We spoke with Adam Z. Levy and Ashley Nelson Levy, the cofounders and publishers of Transit Books, in this installment of the CLMP Member Spotlight series.
What is the history behind Transit Books? When was it founded and what was the original mission?
Adam: We founded the press in 2015 to publish books by international and American writers that carry readers across borders and communities. That means prioritizing works in translation, works by international writers, works that push formal boundaries, works that have the capacity to challenge and excite—works, generally speaking, that we consider underserved by commercial publishing. And we wanted to bring them out in a way that celebrated their particularity and their difference while elbowing our way into the market to give these books and authors mainstream attention. Transit Books has stayed true to that founding mission, and we’re humbled by the success we’ve been able to achieve along the way.
Ashley: While this mission steers the little ship of our Transit logo, having a strong and consistent aesthetic was also important to us from the beginning—both through visual book designs and through the type of work we publish. We wanted readers to be able to pick up one of our titles and know immediately it’s a Transit book. There’s a wild range of styles within our catalog, but I think we’ve still managed to achieve that consistency, and I’m proud of this. And we’re always thinking about ways we can continue to push those boundaries.
In an interview with Guernica, you spoke about wanting to build a press on the principles of celebrating translation and translators, rather than hiding or downplaying “the fact that what you’re reading was not originally written in English.” What inspired this mission, and what are some of the ways you’re upholding it?
Adam: In the publishing industry, translation and translators have a history of being erased. The conventional wisdom has always been that translated literature doesn’t sell, and that if you’re reading something in translation, you might have to look to the title page to know it. Like many publishers now, we put the name of the translator on the cover. But that speaks to a very literal aspect of visibility, and I think advocating for the visibility of the translator and the translation is also about complicating our understanding of authorship. Many readers come to a text expecting to have a pure or at least a direct encounter with it, by which I mean an expectation that the book isn’t mediated by another person who is writing the text again in another language. Making translation more visible, then, means pulling back the veil on the translation process itself and being transparent with the reader about the choices a translator makes. Sometimes that means including a translator’s note in the book or online or featuring the translator in an interview or at an event, which we always try to do.
What are some of the benefits—and challenges—of being a small, non-profit press?
Adam: As a nonprofit publishing house, we’re guided by our mission and less so by the market, which enables us to take risks on the books we’re most excited about. And as a small publisher, we’re involved in a very hands-on way with our authors and translators throughout the publishing process, whether it’s thinking through an idea for a new project or going through edits or accompanying them on a tour.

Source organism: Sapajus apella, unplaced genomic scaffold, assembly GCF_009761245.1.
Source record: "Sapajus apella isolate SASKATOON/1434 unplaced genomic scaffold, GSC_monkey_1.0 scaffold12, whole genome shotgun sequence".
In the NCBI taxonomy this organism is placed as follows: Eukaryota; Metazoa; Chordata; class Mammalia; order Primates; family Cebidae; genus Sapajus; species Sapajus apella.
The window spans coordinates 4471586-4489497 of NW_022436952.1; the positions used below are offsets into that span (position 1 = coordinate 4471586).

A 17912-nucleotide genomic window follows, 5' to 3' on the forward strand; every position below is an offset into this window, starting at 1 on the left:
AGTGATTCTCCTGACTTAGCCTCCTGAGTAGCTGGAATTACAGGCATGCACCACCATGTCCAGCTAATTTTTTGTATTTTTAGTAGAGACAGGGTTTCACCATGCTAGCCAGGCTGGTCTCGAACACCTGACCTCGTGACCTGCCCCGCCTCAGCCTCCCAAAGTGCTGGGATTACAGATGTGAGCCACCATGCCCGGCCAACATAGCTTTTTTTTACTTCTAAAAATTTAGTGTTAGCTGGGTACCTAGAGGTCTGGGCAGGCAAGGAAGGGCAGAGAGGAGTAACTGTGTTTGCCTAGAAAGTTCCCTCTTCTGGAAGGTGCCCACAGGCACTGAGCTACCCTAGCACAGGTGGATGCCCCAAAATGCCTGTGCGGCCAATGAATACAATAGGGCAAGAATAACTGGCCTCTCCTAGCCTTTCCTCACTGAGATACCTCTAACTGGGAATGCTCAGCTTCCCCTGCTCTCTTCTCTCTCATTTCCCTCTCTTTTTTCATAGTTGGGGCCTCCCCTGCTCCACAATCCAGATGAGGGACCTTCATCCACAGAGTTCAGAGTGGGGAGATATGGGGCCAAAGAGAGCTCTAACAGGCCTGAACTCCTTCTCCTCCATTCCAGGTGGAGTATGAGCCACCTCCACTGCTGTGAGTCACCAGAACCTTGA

But of course there are a lot of challenges to running a small publishing house, especially a relatively young one—for instance, gaining a foothold in the market and being sustainable once having done so. But time and money are the biggest challenges. Ashley and I have both held full-time jobs elsewhere for much of the time since founding the press, and the press wouldn’t have been able to get off the ground without this.
Ashley: I second Adam’s comments here, especially those about time and money. A benefit I would add is working with Adam. When the two of us get going on a book together, the world gets all charged up and we remember why we started this thing in the first place.
September marks the publication of the first installments of the Undelivered Lectures series. Can you tell us a little about this series?
Adam: Yes! Undelivered Lectures is a long time in the making. We wanted to start a narrative nonfiction series to live alongside our Transit list that would provide an outlet for a certain kind of discursive prose. The book-length essays in this series have exceptional literary and cultural value, with writers contributing on a wide range of topics that show off what’s possible within the form. We’re excited to launch Undelivered Lectures with books on the lecture by Mary Cappello (Lecture) and on the contemporary mythology of the face by Namwali Serpell (Stranger Faces).
How has your own work as writers and translators influenced your roles as editors and publishers?
Ashley: My first book is coming out next year, and it’s been really interesting to see the process from both sides. I think a writer’s ear for language has steered me as an editor, and acquiring for the press has made me a better writer. We publish a small, highly curated list, and every book we put out must be special, without exception. I try to hold my own work to the standards of the press. And in that way, I’m always reading greedily and selfishly, to feed both hungry engines. There are so many tote bags about how joyous it is to read, but I would love to see a tote bag that says that reading is hard work. Some days I wish I could read like non-writers, non-editors, non-publishers do, with wholesome pleasure. But then something special comes across our desk and the thrill kicks in and all the hard work is done with its own kind of pleasure.